Business confidence in the Middle East has grown over the past year and CEOs are optimistic on delivering growth for the next 12 months, despite the lingering after-effects of the Arab Spring and a potentially worsening Eurozone debt crisis.
Results from PwC’s Annual Global CEO survey show that 60 per cent of CEOs in the region are confident of their revenue growth for 2012 compared to 56 per cent last year, and just 40 per cent globally.
Despite the instability of global economies, on-going civil unrest in the Middle East and an impending Eurozone crisis, local executives are comfortable with the regional economy and two thirds of global businesses are looking to expand their operations in the region.
The survey – which interviewed over 1,000 CEOs from around the world – found two main factors as key to driving growth: emerging markets and mobilising talent.
“Leaders of both public and private sectors realise there is more to accomplish. Competing globally in more diverse sectors in more diverse markets will require more leadership and more innovation,” said Warwick Hunt, Middle East managing partner for PwC.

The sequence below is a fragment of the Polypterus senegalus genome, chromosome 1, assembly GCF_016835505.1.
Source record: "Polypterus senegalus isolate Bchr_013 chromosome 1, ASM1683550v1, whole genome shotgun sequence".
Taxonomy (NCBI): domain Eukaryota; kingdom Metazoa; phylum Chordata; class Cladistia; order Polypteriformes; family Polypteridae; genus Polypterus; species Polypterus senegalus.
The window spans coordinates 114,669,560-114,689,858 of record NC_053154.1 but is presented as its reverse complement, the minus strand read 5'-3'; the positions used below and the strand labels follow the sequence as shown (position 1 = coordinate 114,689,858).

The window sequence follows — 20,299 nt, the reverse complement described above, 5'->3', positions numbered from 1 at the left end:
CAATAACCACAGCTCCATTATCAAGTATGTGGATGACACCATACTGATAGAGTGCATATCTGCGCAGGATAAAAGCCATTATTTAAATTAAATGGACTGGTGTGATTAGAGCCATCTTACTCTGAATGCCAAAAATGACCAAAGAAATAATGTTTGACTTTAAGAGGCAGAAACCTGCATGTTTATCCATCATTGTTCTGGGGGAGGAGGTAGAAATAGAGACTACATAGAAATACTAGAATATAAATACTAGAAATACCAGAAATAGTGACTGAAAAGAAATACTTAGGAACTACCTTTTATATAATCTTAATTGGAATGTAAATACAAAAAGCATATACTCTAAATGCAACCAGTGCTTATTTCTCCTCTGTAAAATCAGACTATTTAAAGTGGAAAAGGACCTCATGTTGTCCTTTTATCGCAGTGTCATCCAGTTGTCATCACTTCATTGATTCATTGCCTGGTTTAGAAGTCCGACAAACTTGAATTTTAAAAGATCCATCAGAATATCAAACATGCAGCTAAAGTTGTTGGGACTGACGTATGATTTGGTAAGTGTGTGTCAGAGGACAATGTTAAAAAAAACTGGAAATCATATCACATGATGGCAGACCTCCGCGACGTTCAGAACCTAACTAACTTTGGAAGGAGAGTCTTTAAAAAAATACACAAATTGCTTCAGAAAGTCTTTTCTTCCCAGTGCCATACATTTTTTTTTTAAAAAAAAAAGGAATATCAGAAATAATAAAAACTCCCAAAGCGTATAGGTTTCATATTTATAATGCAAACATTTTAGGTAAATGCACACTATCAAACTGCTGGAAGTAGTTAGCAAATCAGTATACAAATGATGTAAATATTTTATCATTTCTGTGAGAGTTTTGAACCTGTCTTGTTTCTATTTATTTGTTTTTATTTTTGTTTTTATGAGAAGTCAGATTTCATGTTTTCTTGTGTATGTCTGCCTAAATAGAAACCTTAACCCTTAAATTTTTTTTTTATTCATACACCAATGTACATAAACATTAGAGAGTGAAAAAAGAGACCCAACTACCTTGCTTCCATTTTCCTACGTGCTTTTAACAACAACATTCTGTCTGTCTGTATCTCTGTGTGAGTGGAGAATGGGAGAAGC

“Above all else, it will mean developing the right talent to strengthen their organisations’ capabilities.”
CEOs based in the Middle East also expressed a focus on expansion outside of the region as being of key importance to their company’s future, with Turkey, India and Africa being the popular areas of interest.
Fouad Alaeddin, head of markets, PwC, said: “The Middle East remains a key battleground in the global war for talent. However, Middle Eastern companies have particular approaches, and unique local context to competing in that battle.
“Well-run businesses see opportunity. They’ve embraced local workers and invested in training programmes. These efforts could pay-off by giving them access to the Middle East’s youth bulge, which is now beginning to enter the workforce.”
Talent was also cited as being of vital importance to business leaders with 63 per cent in the Middle East seeing talent constraints as a potential risk to their growth.
Forty three per cent of companies in the region expect to grow their headcount by more than five per cent in 2012, compared with 28 per cent globally.